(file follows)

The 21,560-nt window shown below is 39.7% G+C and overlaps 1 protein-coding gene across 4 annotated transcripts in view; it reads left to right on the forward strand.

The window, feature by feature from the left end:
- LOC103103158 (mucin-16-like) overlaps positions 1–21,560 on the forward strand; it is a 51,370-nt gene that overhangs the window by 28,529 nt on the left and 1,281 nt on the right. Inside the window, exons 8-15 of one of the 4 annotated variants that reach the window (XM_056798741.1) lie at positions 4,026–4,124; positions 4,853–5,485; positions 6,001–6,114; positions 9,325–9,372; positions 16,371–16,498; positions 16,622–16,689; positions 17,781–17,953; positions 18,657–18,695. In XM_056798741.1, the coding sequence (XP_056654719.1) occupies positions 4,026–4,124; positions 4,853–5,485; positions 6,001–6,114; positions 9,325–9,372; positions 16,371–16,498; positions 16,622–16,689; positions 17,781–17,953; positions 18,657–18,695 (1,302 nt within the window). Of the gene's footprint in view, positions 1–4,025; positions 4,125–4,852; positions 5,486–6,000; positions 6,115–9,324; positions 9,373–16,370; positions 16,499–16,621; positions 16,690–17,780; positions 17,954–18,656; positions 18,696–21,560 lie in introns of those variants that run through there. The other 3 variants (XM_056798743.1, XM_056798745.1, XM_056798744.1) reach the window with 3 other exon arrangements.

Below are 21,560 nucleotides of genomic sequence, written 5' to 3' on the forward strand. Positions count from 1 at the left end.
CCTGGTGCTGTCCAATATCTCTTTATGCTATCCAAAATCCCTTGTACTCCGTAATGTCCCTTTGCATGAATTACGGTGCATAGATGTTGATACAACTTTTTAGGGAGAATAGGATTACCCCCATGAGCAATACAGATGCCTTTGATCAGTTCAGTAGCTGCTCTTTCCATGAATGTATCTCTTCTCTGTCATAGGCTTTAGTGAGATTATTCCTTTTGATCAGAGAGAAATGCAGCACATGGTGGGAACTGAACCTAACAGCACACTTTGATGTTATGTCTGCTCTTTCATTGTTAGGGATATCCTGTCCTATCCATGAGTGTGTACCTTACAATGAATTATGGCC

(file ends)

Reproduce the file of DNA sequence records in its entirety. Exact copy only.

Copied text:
The 21,560-nt window shown below is 39.7% G+C and overlaps 1 protein-coding gene across 4 annotated transcripts in view; it reads left to right on the forward strand.

The window, feature by feature from the left end:
- LOC103103158 (mucin-16-like) overlaps positions 1–21,560 on the forward strand; it is a 51,370-nt gene that overhangs the window by 28,529 nt on the left and 1,281 nt on the right. Inside the window, exons 8-15 of one of the 4 annotated variants that reach the window (XM_056798741.1) lie at positions 4,026–4,124; positions 4,853–5,485; positions 6,001–6,114; positions 9,325–9,372; positions 16,371–16,498; positions 16,622–16,689; positions 17,781–17,953; positions 18,657–18,695. In XM_056798741.1, the coding sequence (XP_056654719.1) occupies positions 4,026–4,124; positions 4,853–5,485; positions 6,001–6,114; positions 9,325–9,372; positions 16,371–16,498; positions 16,622–16,689; positions 17,781–17,953; positions 18,657–18,695 (1,302 nt within the window). Of the gene's footprint in view, positions 1–4,025; positions 4,125–4,852; positions 5,486–6,000; positions 6,115–9,324; positions 9,373–16,370; positions 16,499–16,621; positions 16,690–17,780; positions 17,954–18,656; positions 18,696–21,560 lie in introns of those variants that run through there. The other 3 variants (XM_056798743.1, XM_056798745.1, XM_056798744.1) reach the window with 3 other exon arrangements.

Below are 21,560 nucleotides of genomic sequence, written 5' to 3' on the forward strand. Positions count from 1 at the left end.
CCTGGTGCTGTCCAATATCTCTTTATGCTATCCAAAATCCCTTGTACTCCGTAATGTCCCTTTGCATGAATTACGGTGCATAGATGTTGATACAACTTTTTAGGGAGAATAGGATTACCCCCATGAGCAATACAGATGCCTTTGATCAGTTCAGTAGCTGCTCTTTCCATGAATGTATCTCTTCTCTGTCATAGGCTTTAGTGAGATTATTCCTTTTGATCAGAGAGAAATGCAGCACATGGTGGGAACTGAACCTAACAGCACACTTTGATGTTATGTCTGCTCTTTCATTGTTAGGGATATCCTGTCCTATCCATGAGTGTGTACCTTACAATGAATTATGGCC